Two Minnesota women have died in a national E. coli outbreak that has been linked to romaine lettuce grown in the southwestern United States.

A third Minnesota victim remains hospitalized with serious complications from the illness.

While the tainted lettuce has either been removed from stores or discarded in homes because it is now beyond its 21-day expiration date, the outbreak’s toll is growing. The two Minnesota adults were infected in April and died in May, but their deaths were first reported Friday by the U.S. Centers for Disease Control and Prevention.

“It’s unlikely we’re going to have additional cases. We haven’t had any for a few weeks now,” said Amy Saupe, a food-borne disease epidemiologist for the Minnesota Department of Health. “Obviously we don’t want to say never.”

While specific fields or suppliers haven’t been identified, investigators have traced the outbreak to lettuce grown in the Yuma, Ariz., region. The CDC on Friday reported 197 infections in 35 states, resulting in 89 hospitalizations and five deaths.

One Minnesota fatality involved hemolytic-uremic syndrome (HUS), which occurs when infection results in the depletion of red blood cells and clogging of kidneys. The other was a woman with health problems that were complicated by her infection. Both were from the Twin Cities area, Saupe said.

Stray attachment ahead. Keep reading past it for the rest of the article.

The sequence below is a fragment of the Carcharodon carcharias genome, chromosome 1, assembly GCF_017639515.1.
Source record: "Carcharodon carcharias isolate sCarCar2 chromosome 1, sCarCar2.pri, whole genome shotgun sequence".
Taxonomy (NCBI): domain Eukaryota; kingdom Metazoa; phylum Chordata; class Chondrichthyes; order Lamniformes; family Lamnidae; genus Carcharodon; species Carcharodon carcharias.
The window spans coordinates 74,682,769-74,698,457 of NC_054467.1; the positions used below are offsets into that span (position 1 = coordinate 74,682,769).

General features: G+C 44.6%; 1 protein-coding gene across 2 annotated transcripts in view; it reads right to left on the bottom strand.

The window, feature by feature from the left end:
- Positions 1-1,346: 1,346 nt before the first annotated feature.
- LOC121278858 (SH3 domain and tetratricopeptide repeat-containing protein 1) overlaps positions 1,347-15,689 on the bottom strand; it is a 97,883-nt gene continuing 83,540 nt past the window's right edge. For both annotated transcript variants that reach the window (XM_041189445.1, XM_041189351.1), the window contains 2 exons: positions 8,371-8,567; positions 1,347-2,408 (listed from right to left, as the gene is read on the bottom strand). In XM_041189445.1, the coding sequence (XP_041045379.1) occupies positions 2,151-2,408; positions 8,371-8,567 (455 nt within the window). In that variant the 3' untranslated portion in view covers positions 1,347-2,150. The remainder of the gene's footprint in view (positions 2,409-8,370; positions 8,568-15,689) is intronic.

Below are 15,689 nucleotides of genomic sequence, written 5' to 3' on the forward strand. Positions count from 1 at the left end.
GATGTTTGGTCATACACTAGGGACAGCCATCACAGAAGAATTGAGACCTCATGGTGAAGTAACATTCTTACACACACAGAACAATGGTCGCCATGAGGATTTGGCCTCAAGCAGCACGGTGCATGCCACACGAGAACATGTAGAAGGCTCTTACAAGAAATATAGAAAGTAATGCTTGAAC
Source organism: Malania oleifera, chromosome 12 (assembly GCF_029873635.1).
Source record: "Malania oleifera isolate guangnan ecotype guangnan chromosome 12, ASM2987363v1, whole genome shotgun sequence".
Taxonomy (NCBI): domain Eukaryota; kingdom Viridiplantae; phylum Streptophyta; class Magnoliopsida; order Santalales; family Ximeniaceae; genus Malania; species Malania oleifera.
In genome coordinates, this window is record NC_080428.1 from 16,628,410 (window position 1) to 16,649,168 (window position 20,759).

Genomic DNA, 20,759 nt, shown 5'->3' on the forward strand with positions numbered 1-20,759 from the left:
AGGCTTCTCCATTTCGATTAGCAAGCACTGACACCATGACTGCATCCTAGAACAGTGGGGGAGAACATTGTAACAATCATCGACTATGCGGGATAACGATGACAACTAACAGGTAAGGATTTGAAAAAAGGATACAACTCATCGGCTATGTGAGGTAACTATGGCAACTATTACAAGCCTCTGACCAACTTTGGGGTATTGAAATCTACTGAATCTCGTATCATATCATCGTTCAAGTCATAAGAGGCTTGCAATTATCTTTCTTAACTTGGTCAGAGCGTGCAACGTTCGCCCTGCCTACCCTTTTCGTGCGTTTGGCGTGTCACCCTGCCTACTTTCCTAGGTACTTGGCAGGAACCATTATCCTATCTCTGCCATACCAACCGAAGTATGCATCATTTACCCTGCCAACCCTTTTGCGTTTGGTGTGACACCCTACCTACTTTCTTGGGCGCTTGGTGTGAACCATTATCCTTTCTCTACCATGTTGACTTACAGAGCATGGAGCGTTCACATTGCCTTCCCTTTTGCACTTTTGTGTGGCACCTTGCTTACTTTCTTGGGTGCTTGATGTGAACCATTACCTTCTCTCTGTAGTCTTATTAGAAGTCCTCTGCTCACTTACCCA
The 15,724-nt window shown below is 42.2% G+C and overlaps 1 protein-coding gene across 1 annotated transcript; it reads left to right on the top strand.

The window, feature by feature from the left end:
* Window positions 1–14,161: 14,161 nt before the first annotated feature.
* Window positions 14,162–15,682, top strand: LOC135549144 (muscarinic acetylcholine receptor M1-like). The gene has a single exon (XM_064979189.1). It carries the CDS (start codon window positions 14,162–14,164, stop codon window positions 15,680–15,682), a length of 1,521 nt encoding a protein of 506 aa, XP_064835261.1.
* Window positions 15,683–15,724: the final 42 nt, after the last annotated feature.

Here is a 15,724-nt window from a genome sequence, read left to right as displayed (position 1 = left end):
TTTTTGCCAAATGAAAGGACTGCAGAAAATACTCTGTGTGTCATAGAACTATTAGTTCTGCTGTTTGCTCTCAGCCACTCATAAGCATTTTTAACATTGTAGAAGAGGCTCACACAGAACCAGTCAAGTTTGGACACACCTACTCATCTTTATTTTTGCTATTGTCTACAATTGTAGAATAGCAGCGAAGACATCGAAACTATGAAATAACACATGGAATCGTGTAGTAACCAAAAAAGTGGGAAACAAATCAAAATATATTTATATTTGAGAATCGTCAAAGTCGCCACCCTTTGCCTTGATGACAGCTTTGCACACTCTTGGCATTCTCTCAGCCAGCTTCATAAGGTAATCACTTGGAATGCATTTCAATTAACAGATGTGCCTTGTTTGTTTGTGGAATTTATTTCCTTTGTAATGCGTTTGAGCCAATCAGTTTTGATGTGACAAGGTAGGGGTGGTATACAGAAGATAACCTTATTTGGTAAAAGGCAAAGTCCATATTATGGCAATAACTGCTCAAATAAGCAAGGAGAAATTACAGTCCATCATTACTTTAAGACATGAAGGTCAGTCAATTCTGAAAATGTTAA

The state Health Department didn’t identify the Minnesotan who remains hospitalized, but a family lawyer, Bill Marler, identified her as Linda Miller, 68. Miller is in a coma at Abbott Northwestern Hospital in Minneapolis.

Miller became ill a month ago and during her hospitalization went from being talkative, to communicating with facial gestures, to being unconscious and needing a feeding tube and other supports to stay alive. She has had severe seizures and, due to her kidney failure, needed multiple procedures to filter her blood.

“My sister may die from this,” said her brother, Marty Asleson of Circle Pines. “We’re all really sad for my sister and angry that this happened. It shouldn’t have happened. It’s not just my sister. It’s a lot of people.”

For every severe case that reaches the attention of public health authorities, an estimated 26 more don’t get diagnosed and reported. Most cases result in diarrhea, stomach cramps and vomiting.

E. coli bacteria must be ingested to cause infection. The O157 strain in this outbreak can cause illness, even in lower amounts, by producing a Shiga toxin that attacks the body.

Most people were infected by eating romaine, but some had only been in close contact with others who ate the tainted lettuce. In general, people can transmit E. coli if they touch infected animals or fecal matter and then don’t wash their hands before touching other people or preparing food.

Saupe said the last known infection-related illness in Minnesota emerged May 2. That person didn’t eat romaine but had been around someone who did.

The Health Department also warned Friday of salmonella in four people in Minnesota and Wisconsin linked to frozen breaded chicken products sold at Ruby’s Pantry stores.